If you’re wanting to improve your business writing skills, you should know that three levels of learning are required to be most effective. Learning that is focused on just one of the three levels will be helpful, of course, but a comprehensive learning plan will be most effective. Think of it in terms of improving your game of golf. Studying the rules of the game will certainly help, but that alone won’t do anything for your long drives. (See this link for a PowerPoint presentation I gave at a recent conference about the ideas I presented in this blog.)
Learning Level 1—Rules
The first level focuses on the rules of writing, including basic sentence structure, punctuation, spelling, grammar rules, and so forth. While writing rules may shift slowly over time and vary slightly from situation to situation, rules are generally quite “black and white,” where something is either right or wrong (e.g., the correct spelling is “receive,” not “recieve”). If you want a good review of sentence basics, visit https://goo.gl/34xyTn. There, in Appendix A, you’ll find many of most frequently used and abused rules of business writing. For example, do you know when to use a semicolon? Many people don’t know; however, you can learn a few basic rules to confidently use semicolons in your writing.
Learning Level 2—Principles, Patterns, and Procedures
At the second level, learn important principles, patterns, and procedures pertaining to writing. Unlike level-1 rules that tell whether something is right or wrong, level-2 principles are more like guidelines. For example, the principle of conciseness pertains to word economy—messages should be conveyed without an excess of words. There’s obviously no right and wrong here, because a message may be mostly concise, but not as concise as it could be. Several patterns and procedures are explained in some of our other blogs. We’ve given some of them names to help you remember, such as CLOUD for writing effective paragraphs, OABC for document organization, HATS for document design, and DOCS for document revision. Learning and applying these patterns and principles can greatly strengthen your ability to write well.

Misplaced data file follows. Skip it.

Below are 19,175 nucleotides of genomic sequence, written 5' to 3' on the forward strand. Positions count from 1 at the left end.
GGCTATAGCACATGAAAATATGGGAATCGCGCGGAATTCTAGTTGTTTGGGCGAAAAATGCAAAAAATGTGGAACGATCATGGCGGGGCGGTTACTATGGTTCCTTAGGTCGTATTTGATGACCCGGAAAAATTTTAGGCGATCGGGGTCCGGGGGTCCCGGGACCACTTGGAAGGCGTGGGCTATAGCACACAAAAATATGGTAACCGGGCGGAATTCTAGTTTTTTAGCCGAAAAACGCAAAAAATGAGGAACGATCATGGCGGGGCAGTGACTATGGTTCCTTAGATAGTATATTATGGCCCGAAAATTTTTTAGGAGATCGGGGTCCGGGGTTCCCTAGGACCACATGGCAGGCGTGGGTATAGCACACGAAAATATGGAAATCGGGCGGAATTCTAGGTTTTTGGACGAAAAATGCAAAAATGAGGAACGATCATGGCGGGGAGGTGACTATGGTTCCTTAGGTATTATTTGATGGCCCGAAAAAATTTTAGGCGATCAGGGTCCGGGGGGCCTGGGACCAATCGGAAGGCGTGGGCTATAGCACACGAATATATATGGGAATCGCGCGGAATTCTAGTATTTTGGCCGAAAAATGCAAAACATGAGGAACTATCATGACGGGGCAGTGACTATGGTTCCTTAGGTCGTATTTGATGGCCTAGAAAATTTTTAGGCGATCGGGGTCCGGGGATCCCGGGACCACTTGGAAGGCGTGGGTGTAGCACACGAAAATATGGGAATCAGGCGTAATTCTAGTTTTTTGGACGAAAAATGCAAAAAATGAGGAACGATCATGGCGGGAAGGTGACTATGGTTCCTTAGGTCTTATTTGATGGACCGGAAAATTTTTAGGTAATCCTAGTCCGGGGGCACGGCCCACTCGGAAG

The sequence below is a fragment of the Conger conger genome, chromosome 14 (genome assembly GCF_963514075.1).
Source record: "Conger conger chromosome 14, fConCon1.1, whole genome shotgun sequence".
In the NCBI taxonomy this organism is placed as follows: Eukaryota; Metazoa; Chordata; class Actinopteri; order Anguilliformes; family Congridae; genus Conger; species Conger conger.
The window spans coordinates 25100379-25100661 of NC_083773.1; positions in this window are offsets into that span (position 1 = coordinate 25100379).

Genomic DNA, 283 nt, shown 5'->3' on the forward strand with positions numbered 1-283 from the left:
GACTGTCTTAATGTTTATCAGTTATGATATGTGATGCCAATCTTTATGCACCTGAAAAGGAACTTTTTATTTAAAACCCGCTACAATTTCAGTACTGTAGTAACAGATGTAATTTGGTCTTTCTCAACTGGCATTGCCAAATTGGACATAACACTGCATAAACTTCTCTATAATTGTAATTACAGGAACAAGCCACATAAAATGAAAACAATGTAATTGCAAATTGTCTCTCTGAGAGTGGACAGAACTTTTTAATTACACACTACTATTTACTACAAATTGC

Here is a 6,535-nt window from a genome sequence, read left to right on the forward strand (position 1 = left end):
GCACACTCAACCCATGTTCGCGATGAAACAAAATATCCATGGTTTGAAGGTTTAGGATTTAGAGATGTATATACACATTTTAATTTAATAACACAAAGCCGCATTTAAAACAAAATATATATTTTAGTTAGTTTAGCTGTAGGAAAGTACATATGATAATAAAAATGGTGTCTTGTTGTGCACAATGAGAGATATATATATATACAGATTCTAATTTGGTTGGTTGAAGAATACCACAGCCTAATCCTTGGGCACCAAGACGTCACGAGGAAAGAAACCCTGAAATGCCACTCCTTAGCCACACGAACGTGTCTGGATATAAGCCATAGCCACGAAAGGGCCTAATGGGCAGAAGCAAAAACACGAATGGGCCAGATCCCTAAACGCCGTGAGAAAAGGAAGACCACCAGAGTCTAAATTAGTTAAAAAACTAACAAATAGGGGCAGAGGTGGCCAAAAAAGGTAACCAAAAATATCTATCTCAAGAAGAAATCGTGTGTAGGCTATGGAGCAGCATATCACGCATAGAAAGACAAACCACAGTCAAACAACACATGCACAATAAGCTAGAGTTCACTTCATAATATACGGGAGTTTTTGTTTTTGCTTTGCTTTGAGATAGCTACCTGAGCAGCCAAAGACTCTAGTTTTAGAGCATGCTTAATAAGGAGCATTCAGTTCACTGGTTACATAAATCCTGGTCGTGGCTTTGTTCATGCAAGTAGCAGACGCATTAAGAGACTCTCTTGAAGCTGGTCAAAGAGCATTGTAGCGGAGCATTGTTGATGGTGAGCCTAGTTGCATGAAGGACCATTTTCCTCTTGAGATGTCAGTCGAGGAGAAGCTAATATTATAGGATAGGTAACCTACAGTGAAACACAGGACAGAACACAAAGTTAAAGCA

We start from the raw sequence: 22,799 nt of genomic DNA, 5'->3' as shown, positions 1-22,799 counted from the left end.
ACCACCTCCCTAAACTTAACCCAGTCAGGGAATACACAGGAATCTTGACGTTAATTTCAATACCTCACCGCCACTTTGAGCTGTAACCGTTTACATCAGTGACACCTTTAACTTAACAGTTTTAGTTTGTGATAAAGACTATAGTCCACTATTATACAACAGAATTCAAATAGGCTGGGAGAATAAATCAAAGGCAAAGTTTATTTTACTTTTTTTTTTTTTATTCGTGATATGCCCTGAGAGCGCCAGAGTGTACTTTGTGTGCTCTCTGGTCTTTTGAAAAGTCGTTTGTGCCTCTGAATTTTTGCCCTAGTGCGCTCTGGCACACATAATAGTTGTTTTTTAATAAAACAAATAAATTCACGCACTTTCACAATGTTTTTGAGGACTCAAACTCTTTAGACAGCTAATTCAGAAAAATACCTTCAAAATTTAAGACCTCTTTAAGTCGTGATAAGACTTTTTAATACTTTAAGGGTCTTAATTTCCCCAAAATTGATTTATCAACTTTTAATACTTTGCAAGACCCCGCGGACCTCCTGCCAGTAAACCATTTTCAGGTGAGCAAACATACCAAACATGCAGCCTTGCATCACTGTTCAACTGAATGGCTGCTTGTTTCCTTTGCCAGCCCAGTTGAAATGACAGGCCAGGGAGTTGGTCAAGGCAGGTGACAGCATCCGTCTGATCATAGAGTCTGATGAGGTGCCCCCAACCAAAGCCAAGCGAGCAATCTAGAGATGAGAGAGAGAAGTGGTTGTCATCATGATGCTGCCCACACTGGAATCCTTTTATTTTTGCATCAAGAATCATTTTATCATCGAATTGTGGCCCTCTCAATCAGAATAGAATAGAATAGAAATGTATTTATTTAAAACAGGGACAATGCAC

Learning Level 3—Application and Adaptation
The highest level of learning comes at the application level. At first you might think that learning stops when application starts. Not true. You also need to learn how to apply everything you learned in levels 1 and 2. Level 3 is where creativity, judgment, and wisdom are learned. Obviously, application and adaptation skills are difficult to learn in a classroom setting, which is one reason why teachers often use case studies, client projects, and service learning to supplement classroom instruction. In fact, level-3 learning continues well into our careers and usually involves years of trial and error. It draws on everything we learned about rules, principles, procedures, and patterns, but it also requires that we learn how to analyze the unique characteristics of each situation and then design a creative solution to fit each situation.
If you’re feeling so confident in your writing that you think you don’t need a refresher, think again! Despite our years of professional experience, we can all improve at all three levels. Even Vince Lombardi, the great football coach, went back to the fundamentals with his experienced football players on the first day of practice. “Gentlemen,” he would say, “this is a football.” He wanted to make sure his players were prepared at all three levels, from the fundamentals to the intricacies of complicated plays. Likewise, by knowing all three levels of business writing, you can be prepared for all kinds of situations on the field of your professional work.
 David Maraniss, When Pride Still Mattered: A Life of Vince Lombardi (New York: Simon & Schuster, 1999), 274.
We're Bill, Matt, and Vince, and we hope these posts will help you more effectively teach business communication. If you like what you read, please consider teaching from our business and professional communication textbook.